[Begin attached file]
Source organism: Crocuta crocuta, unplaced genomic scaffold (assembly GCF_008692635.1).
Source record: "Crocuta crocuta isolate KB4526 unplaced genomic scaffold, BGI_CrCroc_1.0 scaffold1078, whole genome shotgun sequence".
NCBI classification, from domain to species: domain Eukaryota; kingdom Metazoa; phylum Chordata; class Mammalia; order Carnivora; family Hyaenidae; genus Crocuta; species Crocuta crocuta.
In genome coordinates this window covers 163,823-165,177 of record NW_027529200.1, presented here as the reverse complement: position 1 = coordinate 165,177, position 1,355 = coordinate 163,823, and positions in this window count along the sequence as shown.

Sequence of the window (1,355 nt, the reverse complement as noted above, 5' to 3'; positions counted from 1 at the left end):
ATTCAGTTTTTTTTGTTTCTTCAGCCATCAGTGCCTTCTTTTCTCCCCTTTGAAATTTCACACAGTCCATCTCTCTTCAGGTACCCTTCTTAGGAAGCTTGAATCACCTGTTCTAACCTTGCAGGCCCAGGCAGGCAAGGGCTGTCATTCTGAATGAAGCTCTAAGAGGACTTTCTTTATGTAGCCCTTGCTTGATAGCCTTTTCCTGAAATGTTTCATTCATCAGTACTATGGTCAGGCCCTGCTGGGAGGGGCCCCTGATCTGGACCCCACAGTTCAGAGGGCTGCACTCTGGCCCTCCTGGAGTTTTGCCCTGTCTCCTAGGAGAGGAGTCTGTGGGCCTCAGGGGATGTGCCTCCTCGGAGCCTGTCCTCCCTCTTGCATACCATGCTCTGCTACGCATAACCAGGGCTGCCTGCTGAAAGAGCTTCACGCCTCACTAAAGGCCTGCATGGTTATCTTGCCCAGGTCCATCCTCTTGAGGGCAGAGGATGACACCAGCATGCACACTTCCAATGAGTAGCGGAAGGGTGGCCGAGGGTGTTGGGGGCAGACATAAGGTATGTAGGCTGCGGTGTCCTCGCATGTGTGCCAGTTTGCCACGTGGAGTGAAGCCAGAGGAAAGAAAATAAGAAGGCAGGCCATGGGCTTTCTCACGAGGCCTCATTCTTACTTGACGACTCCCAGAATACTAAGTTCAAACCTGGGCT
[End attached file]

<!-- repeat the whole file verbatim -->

Source organism: Crocuta crocuta, unplaced genomic scaffold (assembly GCF_008692635.1).
Source record: "Crocuta crocuta isolate KB4526 unplaced genomic scaffold, BGI_CrCroc_1.0 scaffold1078, whole genome shotgun sequence".
NCBI classification, from domain to species: domain Eukaryota; kingdom Metazoa; phylum Chordata; class Mammalia; order Carnivora; family Hyaenidae; genus Crocuta; species Crocuta crocuta.
In genome coordinates this window covers 163,823-165,177 of record NW_027529200.1, presented here as the reverse complement: position 1 = coordinate 165,177, position 1,355 = coordinate 163,823, and positions in this window count along the sequence as shown.

Sequence of the window (1,355 nt, the reverse complement as noted above, 5' to 3'; positions counted from 1 at the left end):
ATTCAGTTTTTTTTGTTTCTTCAGCCATCAGTGCCTTCTTTTCTCCCCTTTGAAATTTCACACAGTCCATCTCTCTTCAGGTACCCTTCTTAGGAAGCTTGAATCACCTGTTCTAACCTTGCAGGCCCAGGCAGGCAAGGGCTGTCATTCTGAATGAAGCTCTAAGAGGACTTTCTTTATGTAGCCCTTGCTTGATAGCCTTTTCCTGAAATGTTTCATTCATCAGTACTATGGTCAGGCCCTGCTGGGAGGGGCCCCTGATCTGGACCCCACAGTTCAGAGGGCTGCACTCTGGCCCTCCTGGAGTTTTGCCCTGTCTCCTAGGAGAGGAGTCTGTGGGCCTCAGGGGATGTGCCTCCTCGGAGCCTGTCCTCCCTCTTGCATACCATGCTCTGCTACGCATAACCAGGGCTGCCTGCTGAAAGAGCTTCACGCCTCACTAAAGGCCTGCATGGTTATCTTGCCCAGGTCCATCCTCTTGAGGGCAGAGGATGACACCAGCATGCACACTTCCAATGAGTAGCGGAAGGGTGGCCGAGGGTGTTGGGGGCAGACATAAGGTATGTAGGCTGCGGTGTCCTCGCATGTGTGCCAGTTTGCCACGTGGAGTGAAGCCAGAGGAAAGAAAATAAGAAGGCAGGCCATGGGCTTTCTCACGAGGCCTCATTCTTACTTGACGACTCCCAGAATACTAAGTTCAAACCTGGGCT